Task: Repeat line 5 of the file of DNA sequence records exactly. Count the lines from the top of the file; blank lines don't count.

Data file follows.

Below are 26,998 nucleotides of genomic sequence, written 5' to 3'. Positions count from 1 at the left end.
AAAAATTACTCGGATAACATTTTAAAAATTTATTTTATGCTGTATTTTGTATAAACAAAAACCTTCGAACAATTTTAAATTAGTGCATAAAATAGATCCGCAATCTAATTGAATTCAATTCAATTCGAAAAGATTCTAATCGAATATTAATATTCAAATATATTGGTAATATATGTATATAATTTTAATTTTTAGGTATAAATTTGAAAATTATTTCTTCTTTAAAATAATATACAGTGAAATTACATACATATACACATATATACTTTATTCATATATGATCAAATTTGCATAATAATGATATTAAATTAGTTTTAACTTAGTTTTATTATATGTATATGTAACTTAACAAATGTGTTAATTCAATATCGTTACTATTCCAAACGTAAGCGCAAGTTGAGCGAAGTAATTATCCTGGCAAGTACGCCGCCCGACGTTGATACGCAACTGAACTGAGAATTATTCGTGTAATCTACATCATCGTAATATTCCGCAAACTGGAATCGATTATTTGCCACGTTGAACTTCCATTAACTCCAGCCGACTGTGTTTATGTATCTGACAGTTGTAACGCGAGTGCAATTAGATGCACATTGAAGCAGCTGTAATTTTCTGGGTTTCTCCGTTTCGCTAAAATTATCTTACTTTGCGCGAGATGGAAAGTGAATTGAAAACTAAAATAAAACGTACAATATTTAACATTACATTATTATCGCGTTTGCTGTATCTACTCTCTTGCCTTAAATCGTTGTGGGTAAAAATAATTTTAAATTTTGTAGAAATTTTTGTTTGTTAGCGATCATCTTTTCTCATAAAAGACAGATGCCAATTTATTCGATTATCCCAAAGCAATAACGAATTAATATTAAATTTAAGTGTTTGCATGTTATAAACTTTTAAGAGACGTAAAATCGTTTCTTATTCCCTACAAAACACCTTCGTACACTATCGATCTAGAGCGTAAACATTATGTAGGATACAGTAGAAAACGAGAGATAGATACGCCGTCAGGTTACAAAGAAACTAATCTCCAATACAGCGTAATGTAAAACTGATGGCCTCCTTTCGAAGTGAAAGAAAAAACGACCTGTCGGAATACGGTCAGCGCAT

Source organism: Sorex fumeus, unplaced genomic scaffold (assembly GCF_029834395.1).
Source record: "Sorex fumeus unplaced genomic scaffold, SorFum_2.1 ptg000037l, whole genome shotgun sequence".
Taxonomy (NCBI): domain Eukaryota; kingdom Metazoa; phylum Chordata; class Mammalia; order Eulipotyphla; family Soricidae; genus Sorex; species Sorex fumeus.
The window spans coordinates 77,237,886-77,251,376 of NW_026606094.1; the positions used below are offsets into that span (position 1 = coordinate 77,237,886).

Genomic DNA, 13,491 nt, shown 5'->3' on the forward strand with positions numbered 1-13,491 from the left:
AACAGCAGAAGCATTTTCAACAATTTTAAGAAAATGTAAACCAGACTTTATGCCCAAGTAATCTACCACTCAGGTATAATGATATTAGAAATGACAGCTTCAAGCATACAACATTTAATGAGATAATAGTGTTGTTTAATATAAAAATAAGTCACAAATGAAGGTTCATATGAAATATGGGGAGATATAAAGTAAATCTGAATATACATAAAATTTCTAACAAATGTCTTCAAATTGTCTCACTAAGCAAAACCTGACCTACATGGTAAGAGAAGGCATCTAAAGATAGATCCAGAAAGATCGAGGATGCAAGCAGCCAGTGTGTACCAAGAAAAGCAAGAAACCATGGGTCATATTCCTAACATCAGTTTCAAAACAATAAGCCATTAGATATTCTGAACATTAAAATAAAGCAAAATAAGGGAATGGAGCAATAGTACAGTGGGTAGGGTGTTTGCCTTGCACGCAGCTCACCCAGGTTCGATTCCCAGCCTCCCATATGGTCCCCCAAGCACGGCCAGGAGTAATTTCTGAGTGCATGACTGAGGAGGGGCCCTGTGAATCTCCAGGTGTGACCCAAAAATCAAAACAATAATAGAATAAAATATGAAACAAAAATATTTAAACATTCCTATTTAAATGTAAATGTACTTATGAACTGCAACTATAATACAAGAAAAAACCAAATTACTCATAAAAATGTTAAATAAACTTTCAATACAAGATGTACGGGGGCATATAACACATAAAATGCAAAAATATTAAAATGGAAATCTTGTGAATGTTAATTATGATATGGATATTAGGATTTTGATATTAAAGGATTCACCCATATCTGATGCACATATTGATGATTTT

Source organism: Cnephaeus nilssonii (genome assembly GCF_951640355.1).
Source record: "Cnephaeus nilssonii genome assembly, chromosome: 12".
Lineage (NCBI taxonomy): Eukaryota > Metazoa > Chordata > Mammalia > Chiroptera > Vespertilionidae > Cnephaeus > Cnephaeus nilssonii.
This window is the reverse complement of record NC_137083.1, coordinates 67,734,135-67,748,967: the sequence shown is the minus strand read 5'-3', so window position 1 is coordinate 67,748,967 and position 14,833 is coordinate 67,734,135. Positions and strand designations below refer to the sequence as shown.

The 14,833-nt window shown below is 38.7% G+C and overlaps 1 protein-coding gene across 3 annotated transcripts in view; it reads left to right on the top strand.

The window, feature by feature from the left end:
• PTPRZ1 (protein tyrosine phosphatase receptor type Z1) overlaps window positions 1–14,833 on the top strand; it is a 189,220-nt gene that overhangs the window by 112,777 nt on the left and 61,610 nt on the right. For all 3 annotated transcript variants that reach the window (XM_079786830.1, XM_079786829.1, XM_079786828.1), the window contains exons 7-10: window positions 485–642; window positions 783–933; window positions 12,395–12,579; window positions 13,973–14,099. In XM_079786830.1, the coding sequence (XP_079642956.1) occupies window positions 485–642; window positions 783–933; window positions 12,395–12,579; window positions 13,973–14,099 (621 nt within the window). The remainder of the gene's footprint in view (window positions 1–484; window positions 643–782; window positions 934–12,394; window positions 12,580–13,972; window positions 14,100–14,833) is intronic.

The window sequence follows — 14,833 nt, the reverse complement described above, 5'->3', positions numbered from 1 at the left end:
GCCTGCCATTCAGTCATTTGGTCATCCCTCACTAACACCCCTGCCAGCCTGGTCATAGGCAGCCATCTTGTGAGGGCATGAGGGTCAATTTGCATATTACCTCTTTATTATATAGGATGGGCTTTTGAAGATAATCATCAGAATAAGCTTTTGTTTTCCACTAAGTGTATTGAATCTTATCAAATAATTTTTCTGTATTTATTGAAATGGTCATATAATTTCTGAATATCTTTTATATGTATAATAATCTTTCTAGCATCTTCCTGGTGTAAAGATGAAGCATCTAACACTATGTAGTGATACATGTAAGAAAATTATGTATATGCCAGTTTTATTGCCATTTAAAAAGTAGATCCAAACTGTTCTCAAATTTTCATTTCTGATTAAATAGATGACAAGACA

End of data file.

Taxonomy (NCBI): domain Eukaryota; kingdom Metazoa; phylum Chordata; class Mammalia; order Eulipotyphla; family Soricidae; genus Sorex; species Sorex fumeus.